We also changed wounds, inserted suppositories, changed diapers… nothing phased the seasoned volunteers. I could change a bandage of a herpes lesion without batting an eye so gingerly that the person receiving my care would only moan slightly in discomfort.

As I became more obviously pregnant it became harder and harder for me to change people’s diapers or perform the heavy lifting required of some bandage changes.  But I’d cheerfully waddle around passing out medications, reading to people, or cooking up gourmet meals. The men loved touching my belly.  I think most people fight back the urge to fondle pregnant bellies, but there was a special, delightful inhibition at Three Cedars.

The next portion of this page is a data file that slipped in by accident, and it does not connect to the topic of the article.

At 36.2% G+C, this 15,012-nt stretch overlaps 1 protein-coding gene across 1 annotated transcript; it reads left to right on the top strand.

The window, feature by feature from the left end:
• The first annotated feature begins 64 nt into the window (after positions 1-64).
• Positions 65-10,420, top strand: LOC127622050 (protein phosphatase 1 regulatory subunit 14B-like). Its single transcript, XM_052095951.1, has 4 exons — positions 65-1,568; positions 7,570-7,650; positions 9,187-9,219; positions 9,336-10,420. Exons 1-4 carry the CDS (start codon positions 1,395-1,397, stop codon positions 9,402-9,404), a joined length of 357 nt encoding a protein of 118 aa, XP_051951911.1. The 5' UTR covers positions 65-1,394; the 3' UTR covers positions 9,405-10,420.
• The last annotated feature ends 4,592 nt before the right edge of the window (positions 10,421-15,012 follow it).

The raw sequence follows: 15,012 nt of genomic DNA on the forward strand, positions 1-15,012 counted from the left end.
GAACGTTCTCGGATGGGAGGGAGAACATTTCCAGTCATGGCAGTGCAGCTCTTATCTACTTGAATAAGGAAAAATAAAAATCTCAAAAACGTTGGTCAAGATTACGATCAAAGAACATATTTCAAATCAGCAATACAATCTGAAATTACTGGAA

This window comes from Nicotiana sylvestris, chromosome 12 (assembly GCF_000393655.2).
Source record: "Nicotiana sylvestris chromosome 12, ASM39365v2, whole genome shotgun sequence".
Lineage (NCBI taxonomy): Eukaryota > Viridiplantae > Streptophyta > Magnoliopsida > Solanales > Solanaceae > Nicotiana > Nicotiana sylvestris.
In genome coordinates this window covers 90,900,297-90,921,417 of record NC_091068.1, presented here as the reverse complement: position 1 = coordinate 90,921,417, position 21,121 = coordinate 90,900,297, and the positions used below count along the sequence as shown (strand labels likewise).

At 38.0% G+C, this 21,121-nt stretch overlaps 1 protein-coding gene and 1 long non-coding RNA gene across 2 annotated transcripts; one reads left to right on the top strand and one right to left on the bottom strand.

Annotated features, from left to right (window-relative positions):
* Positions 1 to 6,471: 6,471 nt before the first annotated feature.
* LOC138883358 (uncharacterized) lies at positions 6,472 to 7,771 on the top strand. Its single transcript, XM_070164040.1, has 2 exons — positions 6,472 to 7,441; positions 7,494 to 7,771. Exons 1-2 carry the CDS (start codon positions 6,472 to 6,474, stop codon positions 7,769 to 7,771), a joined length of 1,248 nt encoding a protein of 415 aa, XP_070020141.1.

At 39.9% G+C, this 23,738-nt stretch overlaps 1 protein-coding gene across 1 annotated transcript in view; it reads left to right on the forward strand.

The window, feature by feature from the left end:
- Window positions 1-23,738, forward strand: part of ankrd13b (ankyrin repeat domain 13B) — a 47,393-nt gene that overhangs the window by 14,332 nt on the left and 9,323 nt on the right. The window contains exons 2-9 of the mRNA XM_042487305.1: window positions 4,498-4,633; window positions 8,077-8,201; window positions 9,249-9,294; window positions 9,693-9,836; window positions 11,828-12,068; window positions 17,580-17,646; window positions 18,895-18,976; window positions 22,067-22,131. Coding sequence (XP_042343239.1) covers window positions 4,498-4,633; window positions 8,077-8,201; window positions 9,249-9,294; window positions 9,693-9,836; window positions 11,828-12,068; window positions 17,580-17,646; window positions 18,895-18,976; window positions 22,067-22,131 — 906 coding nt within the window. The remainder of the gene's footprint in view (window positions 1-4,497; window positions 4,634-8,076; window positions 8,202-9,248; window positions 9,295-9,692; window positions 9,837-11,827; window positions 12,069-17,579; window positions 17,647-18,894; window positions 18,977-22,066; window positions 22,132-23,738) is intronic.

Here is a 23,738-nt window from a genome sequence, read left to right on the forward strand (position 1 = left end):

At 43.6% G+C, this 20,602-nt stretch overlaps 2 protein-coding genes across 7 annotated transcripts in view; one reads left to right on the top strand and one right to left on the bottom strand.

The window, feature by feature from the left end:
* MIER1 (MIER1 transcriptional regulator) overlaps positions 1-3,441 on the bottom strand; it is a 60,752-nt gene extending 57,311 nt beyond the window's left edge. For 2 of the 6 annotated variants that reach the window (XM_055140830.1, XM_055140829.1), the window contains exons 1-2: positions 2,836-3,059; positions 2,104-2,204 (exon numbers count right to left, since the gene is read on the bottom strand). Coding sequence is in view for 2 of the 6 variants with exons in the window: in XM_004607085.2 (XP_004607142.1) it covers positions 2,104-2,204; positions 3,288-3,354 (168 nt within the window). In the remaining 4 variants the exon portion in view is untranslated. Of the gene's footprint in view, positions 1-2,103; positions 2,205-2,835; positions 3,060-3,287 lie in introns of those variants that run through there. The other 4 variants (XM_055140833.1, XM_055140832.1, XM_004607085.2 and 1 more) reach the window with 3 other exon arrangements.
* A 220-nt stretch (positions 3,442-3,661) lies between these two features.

One of the men had dementia and his mind regressed to that of a small boy’s was especially fascinated with my belly. Martin would rest his head on my roundness while I read him stories.  We would curl up like that for hours.  When the baby moved he would squeal and trace the movement with his fingers.

Dementia is a very individual process.  My great grandmother had Alzheimer’s for years before she died, so I was familiar with the symptoms. But each resident was different.  Some would get nasty and throw food at me if the order wasn’t right.  Some would wander from room to room not quite knowing what they were looking for.  Some would become involved in deep philosophical conversations but could never recall anyone’s name. And some would go through the entire disease never experiencing dementia at all. Martin regressed to the mind and emotional state of a child about the age of six.

Martin was about 6 feel tall and weighed about 110 lbs. toward the end of his life.  I had to play games with his food to get him to eat.  I would make smiley face pancakes and fruit salad in the shape of bunny rabbits.  If he finished his plate clean I’d give him an ice cream cone treat.